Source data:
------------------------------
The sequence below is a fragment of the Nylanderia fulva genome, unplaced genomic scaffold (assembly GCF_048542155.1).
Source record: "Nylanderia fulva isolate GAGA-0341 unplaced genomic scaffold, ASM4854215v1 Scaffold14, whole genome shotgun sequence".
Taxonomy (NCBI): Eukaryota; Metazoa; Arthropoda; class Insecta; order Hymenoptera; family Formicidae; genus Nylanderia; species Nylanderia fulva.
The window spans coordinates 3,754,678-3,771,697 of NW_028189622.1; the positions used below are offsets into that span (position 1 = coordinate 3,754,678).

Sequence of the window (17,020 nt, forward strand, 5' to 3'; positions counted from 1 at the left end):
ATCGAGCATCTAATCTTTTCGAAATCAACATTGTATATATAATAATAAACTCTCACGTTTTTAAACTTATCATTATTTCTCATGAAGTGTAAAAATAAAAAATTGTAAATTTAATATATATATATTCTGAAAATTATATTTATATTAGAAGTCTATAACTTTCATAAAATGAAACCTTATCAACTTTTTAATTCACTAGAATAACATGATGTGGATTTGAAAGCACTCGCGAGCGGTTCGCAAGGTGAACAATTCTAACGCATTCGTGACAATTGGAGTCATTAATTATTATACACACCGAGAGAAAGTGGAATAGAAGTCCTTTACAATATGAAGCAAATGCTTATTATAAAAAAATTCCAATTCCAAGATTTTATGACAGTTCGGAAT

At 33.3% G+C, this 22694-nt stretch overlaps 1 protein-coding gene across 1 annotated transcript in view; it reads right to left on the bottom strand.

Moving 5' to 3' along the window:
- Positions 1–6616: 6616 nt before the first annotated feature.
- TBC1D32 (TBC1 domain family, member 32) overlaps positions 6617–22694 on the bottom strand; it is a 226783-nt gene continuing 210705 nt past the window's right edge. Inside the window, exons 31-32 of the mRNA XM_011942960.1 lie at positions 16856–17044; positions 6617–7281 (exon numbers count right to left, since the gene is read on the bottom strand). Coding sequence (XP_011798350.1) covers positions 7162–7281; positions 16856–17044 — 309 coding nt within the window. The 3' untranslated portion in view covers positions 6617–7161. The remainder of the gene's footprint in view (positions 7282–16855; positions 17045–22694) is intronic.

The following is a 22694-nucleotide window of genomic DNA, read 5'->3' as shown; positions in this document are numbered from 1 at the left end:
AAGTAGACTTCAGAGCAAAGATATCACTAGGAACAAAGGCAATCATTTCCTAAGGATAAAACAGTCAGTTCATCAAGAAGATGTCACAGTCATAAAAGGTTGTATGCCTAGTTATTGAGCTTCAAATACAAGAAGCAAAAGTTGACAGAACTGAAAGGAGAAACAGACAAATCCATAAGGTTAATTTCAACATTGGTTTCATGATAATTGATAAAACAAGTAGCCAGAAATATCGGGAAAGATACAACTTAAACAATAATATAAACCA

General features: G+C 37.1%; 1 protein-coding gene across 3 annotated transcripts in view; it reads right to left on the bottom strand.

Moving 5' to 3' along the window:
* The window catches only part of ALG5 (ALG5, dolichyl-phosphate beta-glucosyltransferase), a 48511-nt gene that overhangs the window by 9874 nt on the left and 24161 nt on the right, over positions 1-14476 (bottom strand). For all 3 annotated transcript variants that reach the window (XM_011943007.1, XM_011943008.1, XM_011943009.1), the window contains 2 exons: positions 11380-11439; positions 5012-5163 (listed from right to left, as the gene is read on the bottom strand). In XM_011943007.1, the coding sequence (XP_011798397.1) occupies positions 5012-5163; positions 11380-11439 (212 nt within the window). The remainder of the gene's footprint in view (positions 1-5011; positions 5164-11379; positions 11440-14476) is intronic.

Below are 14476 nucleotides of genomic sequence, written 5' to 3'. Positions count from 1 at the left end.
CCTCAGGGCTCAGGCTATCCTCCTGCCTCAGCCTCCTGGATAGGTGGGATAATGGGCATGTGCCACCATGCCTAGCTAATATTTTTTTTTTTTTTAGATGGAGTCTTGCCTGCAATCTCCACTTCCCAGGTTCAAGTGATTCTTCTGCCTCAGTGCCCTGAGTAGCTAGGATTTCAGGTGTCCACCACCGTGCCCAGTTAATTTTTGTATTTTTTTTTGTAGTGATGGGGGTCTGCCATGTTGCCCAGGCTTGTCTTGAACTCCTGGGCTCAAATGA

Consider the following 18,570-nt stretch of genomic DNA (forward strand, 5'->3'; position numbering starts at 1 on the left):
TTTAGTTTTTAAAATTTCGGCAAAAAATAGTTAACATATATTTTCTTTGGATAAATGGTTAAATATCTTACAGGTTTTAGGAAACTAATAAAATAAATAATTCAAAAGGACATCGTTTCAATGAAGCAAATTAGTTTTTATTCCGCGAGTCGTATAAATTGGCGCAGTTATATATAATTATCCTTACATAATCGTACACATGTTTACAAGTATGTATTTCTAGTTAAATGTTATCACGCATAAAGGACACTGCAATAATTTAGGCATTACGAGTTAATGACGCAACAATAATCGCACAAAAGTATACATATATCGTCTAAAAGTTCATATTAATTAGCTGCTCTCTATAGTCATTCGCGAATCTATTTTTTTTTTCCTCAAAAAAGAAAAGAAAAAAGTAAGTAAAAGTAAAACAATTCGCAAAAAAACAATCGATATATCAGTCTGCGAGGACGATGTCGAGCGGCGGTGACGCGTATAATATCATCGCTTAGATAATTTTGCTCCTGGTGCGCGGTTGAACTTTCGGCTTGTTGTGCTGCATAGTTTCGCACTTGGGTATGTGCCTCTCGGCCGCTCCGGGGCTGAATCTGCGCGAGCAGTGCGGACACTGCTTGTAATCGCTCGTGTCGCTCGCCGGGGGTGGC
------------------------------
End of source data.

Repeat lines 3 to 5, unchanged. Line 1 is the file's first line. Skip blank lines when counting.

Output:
Taxonomy (NCBI): Eukaryota; Metazoa; Arthropoda; class Insecta; order Hymenoptera; family Formicidae; genus Nylanderia; species Nylanderia fulva.
The window spans coordinates 3,754,678-3,771,697 of NW_028189622.1; the positions used below are offsets into that span (position 1 = coordinate 3,754,678).

Sequence of the window (17,020 nt, forward strand, 5' to 3'; positions counted from 1 at the left end):